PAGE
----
It was obvious I needed a change when I saw how spiritually slothful I’d become. I’ve recently attended services and bible study but my conscience is set on becoming Orthodox Christian. I feel refreshed, renewed, joyful, and at peace. This is the true church.
Fr. John says
Welcome home, Leslie. It’s a well-worn path.
Catherine Archer says
It’s a long, hard journey- it’s a completion. Welcome home, we’ve missed you.
Socorro Pérez García says
Hello all! Hope all is well,
I found this article/blog a nice read. I could relate from different angles…
I’m Latin American, the youngest of 8. Raised Roman Catholic, my family is and have always been VERY religious. For over a year now I’ve been attending my local Orthodox church. I recently bought the new Orthodox study Bible, an Orthodox prayer book, and my first prayer rope. I can’t explain in words what Orthodoxy is for me, I’ve never felt so close to God and all I can say is, I’m happy God led me to THE church.
My family recently found out of my new path if you will, and let’s just say my parents haven’t called me in over two months and I’ve had no one visit me either. Just a phone txt here and there from a brother but that’s it. They’re not happy but oh well, it’s unfortunate, hopefully my relatives will come around eventually… I’m not looking back though, I’m saved. Seriously =) Saved!! The Orthodox Christian church for ever!
rev. radu says
hi, brother Socorro,
i am glad that u come home in God’s Church. no worry your family will folow u, but they have to know more about orthodox church.
whach on youtube about JOSE MUNOS CORTEZ, he is a marter of the church, originaly from Chile, u can ask his help in prayer and for your family to.
fr. radu from cluj, romania
Socorro Pérez García says
Thank you so much Fr. Radu
I’ll definitely watch the YouTube video. I too am from Chile =) Valparaíso Chile.
I am Roman Catholic since the age of seventeen. In my early childhood I was brought by my mother to a local Protestant Church (Seventh Day Adventist) and baptized there. I was baptized again in the Roman Catholic Church and confirmed very shortly after my conversion. For many years after the devastating liturgical changes wrought by the Second Vatican Council, I continued in the practice of my Catholic faith but felt disturbed and uneasy about the changes in the Roman Catholic Mass. After entering a Greek Orthodox Church one day with a desire to learn more about Orthodoxy, I felt an immense love and devotion to the Divine Liturgy of the Eastern churches but have hesitated to become Orthodox because of the dislike and aversion some Orthodox Christians have toward the Catholic Church Including Eastern Catholics. This was my own personal experience. After becoming familiar with Church history from both the Catholic and Orthodox perspectives, I can understand in many ways why many Orthodox are so distrustful of the Catholic Church but uneasy too about the intense bigotry I’ve encountered at times. Most Orthodox Christians I know are very loving people. Am I wrong to hesitate to enter Orthodoxy considering my heart and soul have been there for nearly 20 years? I don’t have any clear answer still even with prayer. Some gentle advice and thoughts would be so valued.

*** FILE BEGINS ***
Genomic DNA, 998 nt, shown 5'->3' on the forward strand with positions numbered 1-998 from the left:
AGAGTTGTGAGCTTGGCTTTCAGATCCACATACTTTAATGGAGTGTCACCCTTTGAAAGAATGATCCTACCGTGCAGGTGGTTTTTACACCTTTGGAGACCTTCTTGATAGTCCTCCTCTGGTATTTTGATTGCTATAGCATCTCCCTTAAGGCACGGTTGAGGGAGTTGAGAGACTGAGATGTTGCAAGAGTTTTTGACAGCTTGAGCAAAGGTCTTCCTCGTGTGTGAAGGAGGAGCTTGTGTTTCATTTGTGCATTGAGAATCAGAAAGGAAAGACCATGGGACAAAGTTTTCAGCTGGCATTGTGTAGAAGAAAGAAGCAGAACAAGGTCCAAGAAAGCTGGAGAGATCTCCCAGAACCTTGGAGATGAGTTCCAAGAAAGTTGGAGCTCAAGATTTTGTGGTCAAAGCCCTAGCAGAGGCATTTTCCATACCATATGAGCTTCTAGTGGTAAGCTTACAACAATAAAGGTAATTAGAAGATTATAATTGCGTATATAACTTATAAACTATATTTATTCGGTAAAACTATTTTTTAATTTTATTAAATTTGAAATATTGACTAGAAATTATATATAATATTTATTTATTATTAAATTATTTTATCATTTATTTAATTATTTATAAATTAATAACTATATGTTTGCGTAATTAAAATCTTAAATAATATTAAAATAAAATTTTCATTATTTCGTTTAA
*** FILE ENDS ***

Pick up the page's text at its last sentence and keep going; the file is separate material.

Lord, forgive me a poor sinner.
Fr. John says
Ask the Holy Spirit to guide you, and then be willing to follow His guidance (He doesn’t contradict Himself). Also, if you have questions, find an Orthodox priest nearby and ask them. There’s no charge or obligation. Honest.
Troy John Heffernan says
I am a convert to Holy Orthodoxy; I was
CHRISMATED on Meat fare Sunday 2 March
2003! I belong to St. Gregory of Nyssa
Orthodox (Campus) Church on the campus
of the Ohio State University (Columbus,
Ohio.) In the past few years, I have
been serving at the Holy Alter of God.
Because of health reasons, I haven’t
been able to attend and serve at St. Gregory’s. St. Gregory’s belongs to the
OCA (Orthodox Church in America.) I would like to share something with you
all; I’m Irish and the Orthodox Church
is GROWING in Ireland and is the “fast-
est” growing in Ireland and has doubled
that in the past five years or so! God
be praised for His Mercy! There’s the
Russian Orthodox Church, Greek Orthodox
Church, Romania Orthodox Church and so
on. Most of these Orthodox Churches are
in Dublin; the capital Ireland and spread out. There is also an Oriental
Orthodox Church there in Ireland (Dublin) I believe. This is a Copic
Orthodox Church. From what I have read
and understand, these “medical students”. On Facebook, one of the
threads ask What is on Your Mind? AND
my answer is always….ORTHODOXY!
Interesting article. As a former Catholic I have left the ‘inter-faith’ church of contemporary Catholicism. I would not, if I were Orthodox, partake of a Catholic ‘Eucharist’; new rites of ordination for priests and bishops in the Roman Church were establised around 1970; many traditionalists have concluded the new rites are invalid as they represent a substantial change in the form and matter of the rite. If they are invalid, an entire new generation of Catholic ‘priests’ are nothing but laymen performing a new ‘Mass’ which itself is little more than a protestant memorial ‘meal’; pieced together from Rabbinacal prayers and Protestant theology.